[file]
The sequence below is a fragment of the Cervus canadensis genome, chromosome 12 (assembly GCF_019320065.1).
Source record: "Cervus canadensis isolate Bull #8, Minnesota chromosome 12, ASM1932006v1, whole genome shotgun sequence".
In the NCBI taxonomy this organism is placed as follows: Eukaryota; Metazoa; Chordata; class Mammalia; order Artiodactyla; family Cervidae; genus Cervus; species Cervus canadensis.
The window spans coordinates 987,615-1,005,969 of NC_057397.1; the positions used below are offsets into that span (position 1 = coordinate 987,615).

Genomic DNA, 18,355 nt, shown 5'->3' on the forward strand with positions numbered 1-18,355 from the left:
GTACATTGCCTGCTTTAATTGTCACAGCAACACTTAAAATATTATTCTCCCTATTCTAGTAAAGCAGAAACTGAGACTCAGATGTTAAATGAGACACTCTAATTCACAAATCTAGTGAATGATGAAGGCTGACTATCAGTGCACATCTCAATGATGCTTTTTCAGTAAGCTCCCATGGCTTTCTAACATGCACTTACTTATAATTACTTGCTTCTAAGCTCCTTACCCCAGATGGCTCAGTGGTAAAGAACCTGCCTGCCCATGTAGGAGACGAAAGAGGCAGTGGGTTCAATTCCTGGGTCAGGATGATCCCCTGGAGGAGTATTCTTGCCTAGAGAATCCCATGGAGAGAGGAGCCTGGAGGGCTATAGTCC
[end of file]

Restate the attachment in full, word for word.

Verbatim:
The sequence below is a fragment of the Cervus canadensis genome, chromosome 12 (assembly GCF_019320065.1).
Source record: "Cervus canadensis isolate Bull #8, Minnesota chromosome 12, ASM1932006v1, whole genome shotgun sequence".
In the NCBI taxonomy this organism is placed as follows: Eukaryota; Metazoa; Chordata; class Mammalia; order Artiodactyla; family Cervidae; genus Cervus; species Cervus canadensis.
The window spans coordinates 987,615-1,005,969 of NC_057397.1; the positions used below are offsets into that span (position 1 = coordinate 987,615).

Genomic DNA, 18,355 nt, shown 5'->3' on the forward strand with positions numbered 1-18,355 from the left:
GTACATTGCCTGCTTTAATTGTCACAGCAACACTTAAAATATTATTCTCCCTATTCTAGTAAAGCAGAAACTGAGACTCAGATGTTAAATGAGACACTCTAATTCACAAATCTAGTGAATGATGAAGGCTGACTATCAGTGCACATCTCAATGATGCTTTTTCAGTAAGCTCCCATGGCTTTCTAACATGCACTTACTTATAATTACTTGCTTCTAAGCTCCTTACCCCAGATGGCTCAGTGGTAAAGAACCTGCCTGCCCATGTAGGAGACGAAAGAGGCAGTGGGTTCAATTCCTGGGTCAGGATGATCCCCTGGAGGAGTATTCTTGCCTAGAGAATCCCATGGAGAGAGGAGCCTGGAGGGCTATAGTCC